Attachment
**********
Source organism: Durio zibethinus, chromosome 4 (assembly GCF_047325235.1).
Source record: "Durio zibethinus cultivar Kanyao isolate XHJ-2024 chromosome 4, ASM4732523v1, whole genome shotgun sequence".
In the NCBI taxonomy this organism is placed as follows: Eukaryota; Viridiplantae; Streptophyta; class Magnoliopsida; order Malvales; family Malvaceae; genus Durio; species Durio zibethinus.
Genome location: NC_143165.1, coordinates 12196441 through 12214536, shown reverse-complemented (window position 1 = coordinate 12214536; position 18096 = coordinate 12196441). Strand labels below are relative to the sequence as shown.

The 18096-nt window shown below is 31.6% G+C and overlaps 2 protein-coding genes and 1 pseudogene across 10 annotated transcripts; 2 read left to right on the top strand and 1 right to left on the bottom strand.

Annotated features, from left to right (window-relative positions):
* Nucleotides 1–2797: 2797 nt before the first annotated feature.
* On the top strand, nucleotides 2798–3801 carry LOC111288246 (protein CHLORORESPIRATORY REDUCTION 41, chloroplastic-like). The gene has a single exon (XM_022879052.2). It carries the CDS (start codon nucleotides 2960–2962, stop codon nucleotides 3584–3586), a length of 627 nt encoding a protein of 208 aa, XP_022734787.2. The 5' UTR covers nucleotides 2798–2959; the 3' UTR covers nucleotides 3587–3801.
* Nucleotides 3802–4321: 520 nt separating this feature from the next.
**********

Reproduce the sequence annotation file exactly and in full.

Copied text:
Source organism: Durio zibethinus, chromosome 4 (assembly GCF_047325235.1).
Source record: "Durio zibethinus cultivar Kanyao isolate XHJ-2024 chromosome 4, ASM4732523v1, whole genome shotgun sequence".
In the NCBI taxonomy this organism is placed as follows: Eukaryota; Viridiplantae; Streptophyta; class Magnoliopsida; order Malvales; family Malvaceae; genus Durio; species Durio zibethinus.
Genome location: NC_143165.1, coordinates 12196441 through 12214536, shown reverse-complemented (window position 1 = coordinate 12214536; position 18096 = coordinate 12196441). Strand labels below are relative to the sequence as shown.

The 18096-nt window shown below is 31.6% G+C and overlaps 2 protein-coding genes and 1 pseudogene across 10 annotated transcripts; 2 read left to right on the top strand and 1 right to left on the bottom strand.

Annotated features, from left to right (window-relative positions):
* Nucleotides 1–2797: 2797 nt before the first annotated feature.
* On the top strand, nucleotides 2798–3801 carry LOC111288246 (protein CHLORORESPIRATORY REDUCTION 41, chloroplastic-like). The gene has a single exon (XM_022879052.2). It carries the CDS (start codon nucleotides 2960–2962, stop codon nucleotides 3584–3586), a length of 627 nt encoding a protein of 208 aa, XP_022734787.2. The 5' UTR covers nucleotides 2798–2959; the 3' UTR covers nucleotides 3587–3801.
* Nucleotides 3802–4321: 520 nt separating this feature from the next.